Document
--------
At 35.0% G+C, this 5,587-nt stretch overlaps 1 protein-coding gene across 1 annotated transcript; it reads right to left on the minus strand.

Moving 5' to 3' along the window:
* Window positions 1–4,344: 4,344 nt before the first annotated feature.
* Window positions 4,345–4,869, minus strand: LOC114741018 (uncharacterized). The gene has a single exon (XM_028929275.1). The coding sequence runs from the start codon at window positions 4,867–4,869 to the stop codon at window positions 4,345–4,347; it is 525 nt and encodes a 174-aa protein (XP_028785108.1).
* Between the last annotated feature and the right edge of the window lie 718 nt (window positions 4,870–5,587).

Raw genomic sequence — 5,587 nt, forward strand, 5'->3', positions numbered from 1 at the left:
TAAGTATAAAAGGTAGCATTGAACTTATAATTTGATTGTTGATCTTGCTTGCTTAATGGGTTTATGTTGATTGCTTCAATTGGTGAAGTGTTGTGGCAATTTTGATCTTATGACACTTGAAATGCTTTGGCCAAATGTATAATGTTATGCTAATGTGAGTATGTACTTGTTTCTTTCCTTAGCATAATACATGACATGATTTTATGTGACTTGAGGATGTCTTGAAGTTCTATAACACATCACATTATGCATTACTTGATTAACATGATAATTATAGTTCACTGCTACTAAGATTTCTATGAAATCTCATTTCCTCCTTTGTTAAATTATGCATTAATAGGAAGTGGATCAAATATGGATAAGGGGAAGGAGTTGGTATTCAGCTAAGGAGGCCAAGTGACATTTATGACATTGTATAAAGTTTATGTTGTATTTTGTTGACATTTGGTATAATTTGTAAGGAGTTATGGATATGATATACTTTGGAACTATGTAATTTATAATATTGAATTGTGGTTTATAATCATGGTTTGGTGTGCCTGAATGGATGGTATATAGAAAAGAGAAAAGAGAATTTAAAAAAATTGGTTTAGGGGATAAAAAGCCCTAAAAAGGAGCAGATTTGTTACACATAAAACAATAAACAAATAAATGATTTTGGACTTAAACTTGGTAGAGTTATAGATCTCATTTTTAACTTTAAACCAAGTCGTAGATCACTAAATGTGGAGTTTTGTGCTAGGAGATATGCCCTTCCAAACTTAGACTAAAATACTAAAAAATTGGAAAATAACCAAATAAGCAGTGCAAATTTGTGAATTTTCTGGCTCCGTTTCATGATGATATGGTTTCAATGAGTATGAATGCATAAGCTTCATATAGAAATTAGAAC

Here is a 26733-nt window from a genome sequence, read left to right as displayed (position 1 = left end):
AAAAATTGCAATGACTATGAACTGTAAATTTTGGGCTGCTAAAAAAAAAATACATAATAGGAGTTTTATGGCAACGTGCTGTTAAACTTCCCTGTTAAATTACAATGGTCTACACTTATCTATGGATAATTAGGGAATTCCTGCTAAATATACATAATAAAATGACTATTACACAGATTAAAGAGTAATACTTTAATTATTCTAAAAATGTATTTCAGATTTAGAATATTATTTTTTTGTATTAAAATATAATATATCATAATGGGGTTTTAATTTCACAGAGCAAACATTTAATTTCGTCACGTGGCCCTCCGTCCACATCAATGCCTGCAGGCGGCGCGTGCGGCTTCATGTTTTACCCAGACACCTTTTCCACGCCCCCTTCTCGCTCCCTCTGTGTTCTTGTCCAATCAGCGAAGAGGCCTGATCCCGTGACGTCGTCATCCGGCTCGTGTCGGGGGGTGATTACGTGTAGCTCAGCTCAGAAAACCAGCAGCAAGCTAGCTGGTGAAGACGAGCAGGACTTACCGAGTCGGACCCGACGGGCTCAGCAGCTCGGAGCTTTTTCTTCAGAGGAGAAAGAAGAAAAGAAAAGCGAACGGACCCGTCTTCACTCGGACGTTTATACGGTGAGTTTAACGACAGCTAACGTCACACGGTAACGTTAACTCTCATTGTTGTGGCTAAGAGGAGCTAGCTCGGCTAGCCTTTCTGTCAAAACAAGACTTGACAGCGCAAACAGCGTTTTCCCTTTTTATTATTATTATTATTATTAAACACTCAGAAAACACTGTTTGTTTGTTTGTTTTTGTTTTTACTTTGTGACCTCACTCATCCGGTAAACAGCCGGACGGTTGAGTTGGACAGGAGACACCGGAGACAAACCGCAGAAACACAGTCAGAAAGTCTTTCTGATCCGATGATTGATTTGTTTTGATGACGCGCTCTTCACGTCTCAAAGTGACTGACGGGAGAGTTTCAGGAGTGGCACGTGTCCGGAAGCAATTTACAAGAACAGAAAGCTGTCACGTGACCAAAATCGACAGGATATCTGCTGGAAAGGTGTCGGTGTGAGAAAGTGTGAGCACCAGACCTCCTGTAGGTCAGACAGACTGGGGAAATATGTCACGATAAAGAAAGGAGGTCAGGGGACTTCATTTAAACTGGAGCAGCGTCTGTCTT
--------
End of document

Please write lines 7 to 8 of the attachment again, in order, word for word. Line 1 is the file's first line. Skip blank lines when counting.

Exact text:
TAAGTATAAAAGGTAGCATTGAACTTATAATTTGATTGTTGATCTTGCTTGCTTAATGGGTTTATGTTGATTGCTTCAATTGGTGAAGTGTTGTGGCAATTTTGATCTTATGACACTTGAAATGCTTTGGCCAAATGTATAATGTTATGCTAATGTGAGTATGTACTTGTTTCTTTCCTTAGCATAATACATGACATGATTTTATGTGACTTGAGGATGTCTTGAAGTTCTATAACACATCACATTATGCATTACTTGATTAACATGATAATTATAGTTCACTGCTACTAAGATTTCTATGAAATCTCATTTCCTCCTTTGTTAAATTATGCATTAATAGGAAGTGGATCAAATATGGATAAGGGGAAGGAGTTGGTATTCAGCTAAGGAGGCCAAGTGACATTTATGACATTGTATAAAGTTTATGTTGTATTTTGTTGACATTTGGTATAATTTGTAAGGAGTTATGGATATGATATACTTTGGAACTATGTAATTTATAATATTGAATTGTGGTTTATAATCATGGTTTGGTGTGCCTGAATGGATGGTATATAGAAAAGAGAAAAGAGAATTTAAAAAAATTGGTTTAGGGGATAAAAAGCCCTAAAAAGGAGCAGATTTGTTACACATAAAACAATAAACAAATAAATGATTTTGGACTTAAACTTGGTAGAGTTATAGATCTCATTTTTAACTTTAAACCAAGTCGTAGATCACTAAATGTGGAGTTTTGTGCTAGGAGATATGCCCTTCCAAACTTAGACTAAAATACTAAAAAATTGGAAAATAACCAAATAAGCAGTGCAAATTTGTGAATTTTCTGGCTCCGTTTCATGATGATATGGTTTCAATGAGTATGAATGCATAAGCTTCATATAGAAATTAGAAC

Here is a 26733-nt window from a genome sequence, read left to right as displayed (position 1 = left end):